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Team Discraft's Barrett White

Barrett White / Team Discraft NAME: Barrett White  
HOMETOWN: Forest Park, IL
PDGA #: 16737
2013 PDGA RATING: 923
BORN: 1968
STARTED IN DISC GOLF: 1999
CONNECT:  
day gig: Manager of Revenue Support, FMC-NA
All THAT GLITTERS:
  • 2X Master Women's Pro World Champion (2013, 2010)
  • 1st, 2011 Mad City Open
  • 1st, 2011 IL State Championships
  • 08, 09 USWDGC Master Women's Champion
  • 1st, 2009 Greater Peoria Open
  • 1st, 2006 St. Louis Open
  • 1st, 2006 IL State Championships
  • 1st, 2006 IL Open Series overalls
  • 6th, 2006 Women's US Nationals
  • 2nd, Am Worlds 2000
  • co-Rookie of the Year 2001
  • MEMORABLE DISC GOLF MOMENTs
    Worlds 2013: being neck and neck with Anni Kreml for six days only to end up tied going into the finals, then the amazing final nine we played. She is an enormously talented competitor.

    Still pretty giddy from Worlds 2010. Became the Master Women's World Champion in 2010, shooting past a super-talented (legendary) field that included 5-time Women's Open champ Elaine King and Discraft teammate Sheila Kirkham. Unbelievable event. Gorgeous park complex. Wonderful group of competitors. Volunteers were unbelievable. And I got my Worlds Crystal Buzzz autographed by the lead singer for Bad Religion at his book signing. Finishing 2011 by shooting -8 in a tournament round at Dretzka winter layout.
    Barrett's Disc Golf Tips
    Look At Your Options:
    Take the time to look at all the shot options you have, instead of over-focusing on one choice when looking at a hole. This means exploring and playing with your discs off the course, too. A disc will fly in almost any position, which is useful when you have thrown yourself into a sticky situation. Experiment, play. Also, play catch as much as you can. Get to the point where throwing discs is fun and feels natural, so you don't put so much pressure on yourself and get into your head so much in pressure situations.

    Check Your Stance:
    So many players throw from an awkward position to keep their 'front' foot behind their marker. I'm always surprised by how many experienced golfers I will see throwing from the rough, with their center mass less than three feet from clearer throwing zones. I have worked with players to explain the 'pivot foot' concept (carryover from Ultimate), which allows for more reach when an initial shot does not land in a clear area. If you use the pivot foot as a starting point and step out from there, without feeling obligated to keep your toe pointing directly towards your mini, you have the full 180 degree rotation available to you behind the line of your mini, which opens up your options a lot.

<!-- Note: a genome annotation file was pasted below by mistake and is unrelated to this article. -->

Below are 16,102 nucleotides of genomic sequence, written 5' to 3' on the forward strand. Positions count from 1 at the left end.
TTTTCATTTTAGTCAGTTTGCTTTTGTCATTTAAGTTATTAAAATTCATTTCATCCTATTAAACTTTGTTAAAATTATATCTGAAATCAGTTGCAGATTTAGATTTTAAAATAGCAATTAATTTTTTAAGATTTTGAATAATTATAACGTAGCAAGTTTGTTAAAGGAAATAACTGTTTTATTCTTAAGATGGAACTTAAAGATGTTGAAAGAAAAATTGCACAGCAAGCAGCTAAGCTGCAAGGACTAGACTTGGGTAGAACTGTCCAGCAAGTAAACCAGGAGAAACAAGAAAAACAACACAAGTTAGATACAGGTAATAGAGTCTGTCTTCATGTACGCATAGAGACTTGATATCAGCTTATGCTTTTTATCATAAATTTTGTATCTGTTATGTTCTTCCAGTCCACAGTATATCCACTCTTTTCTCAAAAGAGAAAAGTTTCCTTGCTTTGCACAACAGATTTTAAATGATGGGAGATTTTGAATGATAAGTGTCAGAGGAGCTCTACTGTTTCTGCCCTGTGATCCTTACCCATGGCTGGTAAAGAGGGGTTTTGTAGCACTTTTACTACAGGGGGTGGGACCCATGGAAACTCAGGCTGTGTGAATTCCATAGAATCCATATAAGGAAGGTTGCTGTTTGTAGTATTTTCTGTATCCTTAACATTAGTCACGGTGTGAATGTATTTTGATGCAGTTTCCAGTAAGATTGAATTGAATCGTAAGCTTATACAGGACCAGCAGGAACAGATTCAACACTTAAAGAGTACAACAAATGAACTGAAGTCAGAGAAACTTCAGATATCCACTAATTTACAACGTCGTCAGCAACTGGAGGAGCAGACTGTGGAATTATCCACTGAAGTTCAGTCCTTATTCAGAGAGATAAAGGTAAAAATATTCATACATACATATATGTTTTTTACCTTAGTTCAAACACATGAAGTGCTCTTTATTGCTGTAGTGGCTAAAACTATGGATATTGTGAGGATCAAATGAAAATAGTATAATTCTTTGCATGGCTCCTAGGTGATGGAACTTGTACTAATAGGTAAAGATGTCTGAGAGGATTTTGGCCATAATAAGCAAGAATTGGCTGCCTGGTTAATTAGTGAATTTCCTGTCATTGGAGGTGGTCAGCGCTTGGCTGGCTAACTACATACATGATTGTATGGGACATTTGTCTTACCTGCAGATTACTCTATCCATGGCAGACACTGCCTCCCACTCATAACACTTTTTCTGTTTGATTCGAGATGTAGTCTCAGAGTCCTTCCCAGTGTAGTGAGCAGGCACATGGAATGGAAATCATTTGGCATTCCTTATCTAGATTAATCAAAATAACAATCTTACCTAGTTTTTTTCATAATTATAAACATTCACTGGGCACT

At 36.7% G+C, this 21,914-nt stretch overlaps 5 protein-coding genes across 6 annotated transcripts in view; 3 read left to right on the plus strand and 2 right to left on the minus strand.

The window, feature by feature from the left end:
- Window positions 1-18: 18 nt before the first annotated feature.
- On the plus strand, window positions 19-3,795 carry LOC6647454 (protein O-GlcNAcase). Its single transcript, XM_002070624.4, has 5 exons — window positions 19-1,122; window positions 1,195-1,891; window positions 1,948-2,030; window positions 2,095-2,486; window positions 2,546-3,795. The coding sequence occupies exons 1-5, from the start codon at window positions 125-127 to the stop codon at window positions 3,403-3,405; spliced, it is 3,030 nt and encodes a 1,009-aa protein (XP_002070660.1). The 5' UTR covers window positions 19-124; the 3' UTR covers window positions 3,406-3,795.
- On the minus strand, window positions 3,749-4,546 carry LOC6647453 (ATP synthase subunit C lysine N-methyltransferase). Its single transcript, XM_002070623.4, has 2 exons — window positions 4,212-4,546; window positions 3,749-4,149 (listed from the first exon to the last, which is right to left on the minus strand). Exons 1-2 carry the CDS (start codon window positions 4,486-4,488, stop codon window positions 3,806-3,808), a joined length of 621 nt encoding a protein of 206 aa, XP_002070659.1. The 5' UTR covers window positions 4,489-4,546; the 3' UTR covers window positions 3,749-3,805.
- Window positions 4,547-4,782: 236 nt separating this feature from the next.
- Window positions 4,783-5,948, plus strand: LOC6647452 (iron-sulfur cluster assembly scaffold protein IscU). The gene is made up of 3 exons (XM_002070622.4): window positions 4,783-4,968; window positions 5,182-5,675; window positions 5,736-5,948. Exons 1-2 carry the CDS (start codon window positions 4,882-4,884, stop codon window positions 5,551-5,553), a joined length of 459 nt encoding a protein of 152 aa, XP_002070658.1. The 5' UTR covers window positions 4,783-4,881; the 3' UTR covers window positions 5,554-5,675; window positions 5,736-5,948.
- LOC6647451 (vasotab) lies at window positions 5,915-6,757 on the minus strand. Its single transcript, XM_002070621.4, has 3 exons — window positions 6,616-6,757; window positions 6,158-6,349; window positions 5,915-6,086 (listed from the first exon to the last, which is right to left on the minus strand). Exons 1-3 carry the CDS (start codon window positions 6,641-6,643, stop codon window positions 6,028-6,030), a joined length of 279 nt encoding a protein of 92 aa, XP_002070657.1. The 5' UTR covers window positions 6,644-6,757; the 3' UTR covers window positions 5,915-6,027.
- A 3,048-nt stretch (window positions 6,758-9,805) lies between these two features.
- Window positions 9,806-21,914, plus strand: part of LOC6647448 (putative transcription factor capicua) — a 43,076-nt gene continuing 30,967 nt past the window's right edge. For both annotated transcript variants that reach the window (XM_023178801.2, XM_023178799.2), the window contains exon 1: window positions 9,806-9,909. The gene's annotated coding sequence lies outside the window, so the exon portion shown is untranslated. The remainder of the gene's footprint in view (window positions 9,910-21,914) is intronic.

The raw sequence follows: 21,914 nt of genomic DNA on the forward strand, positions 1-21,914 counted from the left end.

Barrett White / Team Discraft


    Isolate and Hone:
    The big jump in my distance came with my first reconstructive ankle surgery. It forced me to stand up on my release rather than stepping down and around my marker, as I was accustomed to doing from Ultimate. While I don't recommend surgery as a distance-adding strategy (playing 18-54 holes on crutches is a bit tiring), it does reinforce the need to occasionally slow down and evaluate the components of your approach. Work on driving from a standstill and really focus on your arm and trunk motion; this will allow you to isolate and hone the motions that really work for you. Do the same with your footwork, slow down your steps and see if your footwork is helping or hurting your throw. If you can learn to isolate the different components of your drive, it will be easier to tune up your throws, if you find something is working or not working for you. A fabulous takeaway from playing multiple times on crutches is that I can drive with little to no approach as conditions dictate. Don't be too over reliant on a high-speed, high-power approach; sometimes one or two steps and a bit more control will do just fine.

    Experiment (Just Not During The Tourney):
    Often you hear players say from the rough that they don't have the throw they need to get out of where they are. Even more, they'll find themselves in an awkward lie and try a throw they have never tried to get out of where they are. A tourney round is the worst place to practice new throws--you're nowhere near as relaxed as you should be while you're learning. In non-tourney time, learn all the throws you can. Grab a buddy and a putter or an UltraStar and go to an open field and play catch. Try different throws. Try odd throws that might not work--you could be surprised when it is a better idea than you thought. If someone in your group has a really great forehand, and you can't quite get yours down, ask them about theirs when the round is over. Then take what they tell you to that open field and practice it until it feels natural. Learn your new throws in low-pressure, fun situations so that when you break them out in a tourney, it's just more fun for you and your disc.

    Remove Your Distractions
    Early on in the season a couple of years ago, I realized that I was exceptionally distracted at tournaments, especially towards the end of the day, and it was not just the glacial pace of tournament play. I was asking to see the scorecard multiple times, and spending a lot of mental energy wondering where I was in relation to the group--then speculating where I was in the division. I changed a couple things, and have seen a major improvement in my tourney play. First, I got an iPod. The shuffle has really cut down on my negative mental chatter, kept me on the hole I was playing, and helped me keep my mood consistent and upbeat. Second, I realized it doesn't matter how other people throw--it's my play that I can affect; in everyone else's game I am a spectator. Once I got out of my head, off the scorecard, and into the moment, I found my distractibility had dropped nicely, and my scores improved.